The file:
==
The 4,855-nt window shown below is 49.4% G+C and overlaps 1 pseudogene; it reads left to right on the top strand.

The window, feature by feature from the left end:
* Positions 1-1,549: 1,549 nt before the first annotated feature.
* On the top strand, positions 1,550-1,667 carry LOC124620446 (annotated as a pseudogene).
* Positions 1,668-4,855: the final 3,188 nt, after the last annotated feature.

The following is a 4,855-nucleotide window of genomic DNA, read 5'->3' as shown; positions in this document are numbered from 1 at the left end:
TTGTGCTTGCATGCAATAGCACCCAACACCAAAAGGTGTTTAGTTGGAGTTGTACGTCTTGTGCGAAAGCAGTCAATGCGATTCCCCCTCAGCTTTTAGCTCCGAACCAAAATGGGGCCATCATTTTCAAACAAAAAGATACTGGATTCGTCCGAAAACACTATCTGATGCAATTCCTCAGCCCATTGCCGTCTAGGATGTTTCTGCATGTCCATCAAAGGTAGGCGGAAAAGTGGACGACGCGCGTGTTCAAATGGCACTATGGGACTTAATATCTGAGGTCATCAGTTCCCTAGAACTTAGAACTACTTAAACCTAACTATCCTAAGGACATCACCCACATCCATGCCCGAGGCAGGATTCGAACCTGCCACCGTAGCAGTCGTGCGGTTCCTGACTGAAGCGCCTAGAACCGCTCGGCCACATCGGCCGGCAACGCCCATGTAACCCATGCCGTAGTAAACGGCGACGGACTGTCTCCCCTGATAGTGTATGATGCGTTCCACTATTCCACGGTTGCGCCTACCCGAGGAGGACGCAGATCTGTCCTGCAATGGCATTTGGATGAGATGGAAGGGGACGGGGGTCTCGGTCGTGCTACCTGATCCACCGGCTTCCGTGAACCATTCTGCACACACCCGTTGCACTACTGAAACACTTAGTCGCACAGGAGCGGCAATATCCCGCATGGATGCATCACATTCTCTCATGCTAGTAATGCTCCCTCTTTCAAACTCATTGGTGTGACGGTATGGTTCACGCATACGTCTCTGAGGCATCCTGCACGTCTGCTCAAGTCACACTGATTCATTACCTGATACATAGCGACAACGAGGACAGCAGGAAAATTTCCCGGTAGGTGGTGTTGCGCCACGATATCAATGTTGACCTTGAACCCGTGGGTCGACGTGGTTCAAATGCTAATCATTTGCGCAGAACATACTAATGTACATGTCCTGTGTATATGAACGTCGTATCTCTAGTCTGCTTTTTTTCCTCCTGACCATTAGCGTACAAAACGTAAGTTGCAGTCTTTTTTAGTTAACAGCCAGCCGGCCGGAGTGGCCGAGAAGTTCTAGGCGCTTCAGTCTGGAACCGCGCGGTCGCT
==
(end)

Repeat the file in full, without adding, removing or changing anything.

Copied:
The 4,855-nt window shown below is 49.4% G+C and overlaps 1 pseudogene; it reads left to right on the top strand.

The window, feature by feature from the left end:
* Positions 1-1,549: 1,549 nt before the first annotated feature.
* On the top strand, positions 1,550-1,667 carry LOC124620446 (annotated as a pseudogene).
* Positions 1,668-4,855: the final 3,188 nt, after the last annotated feature.

The following is a 4,855-nucleotide window of genomic DNA, read 5'->3' as shown; positions in this document are numbered from 1 at the left end:
TTGTGCTTGCATGCAATAGCACCCAACACCAAAAGGTGTTTAGTTGGAGTTGTACGTCTTGTGCGAAAGCAGTCAATGCGATTCCCCCTCAGCTTTTAGCTCCGAACCAAAATGGGGCCATCATTTTCAAACAAAAAGATACTGGATTCGTCCGAAAACACTATCTGATGCAATTCCTCAGCCCATTGCCGTCTAGGATGTTTCTGCATGTCCATCAAAGGTAGGCGGAAAAGTGGACGACGCGCGTGTTCAAATGGCACTATGGGACTTAATATCTGAGGTCATCAGTTCCCTAGAACTTAGAACTACTTAAACCTAACTATCCTAAGGACATCACCCACATCCATGCCCGAGGCAGGATTCGAACCTGCCACCGTAGCAGTCGTGCGGTTCCTGACTGAAGCGCCTAGAACCGCTCGGCCACATCGGCCGGCAACGCCCATGTAACCCATGCCGTAGTAAACGGCGACGGACTGTCTCCCCTGATAGTGTATGATGCGTTCCACTATTCCACGGTTGCGCCTACCCGAGGAGGACGCAGATCTGTCCTGCAATGGCATTTGGATGAGATGGAAGGGGACGGGGGTCTCGGTCGTGCTACCTGATCCACCGGCTTCCGTGAACCATTCTGCACACACCCGTTGCACTACTGAAACACTTAGTCGCACAGGAGCGGCAATATCCCGCATGGATGCATCACATTCTCTCATGCTAGTAATGCTCCCTCTTTCAAACTCATTGGTGTGACGGTATGGTTCACGCATACGTCTCTGAGGCATCCTGCACGTCTGCTCAAGTCACACTGATTCATTACCTGATACATAGCGACAACGAGGACAGCAGGAAAATTTCCCGGTAGGTGGTGTTGCGCCACGATATCAATGTTGACCTTGAACCCGTGGGTCGACGTGGTTCAAATGCTAATCATTTGCGCAGAACATACTAATGTACATGTCCTGTGTATATGAACGTCGTATCTCTAGTCTGCTTTTTTTCCTCCTGACCATTAGCGTACAAAACGTAAGTTGCAGTCTTTTTTAGTTAACAGCCAGCCGGCCGGAGTGGCCGAGAAGTTCTAGGCGCTTCAGTCTGGAACCGCGCGGTCGCT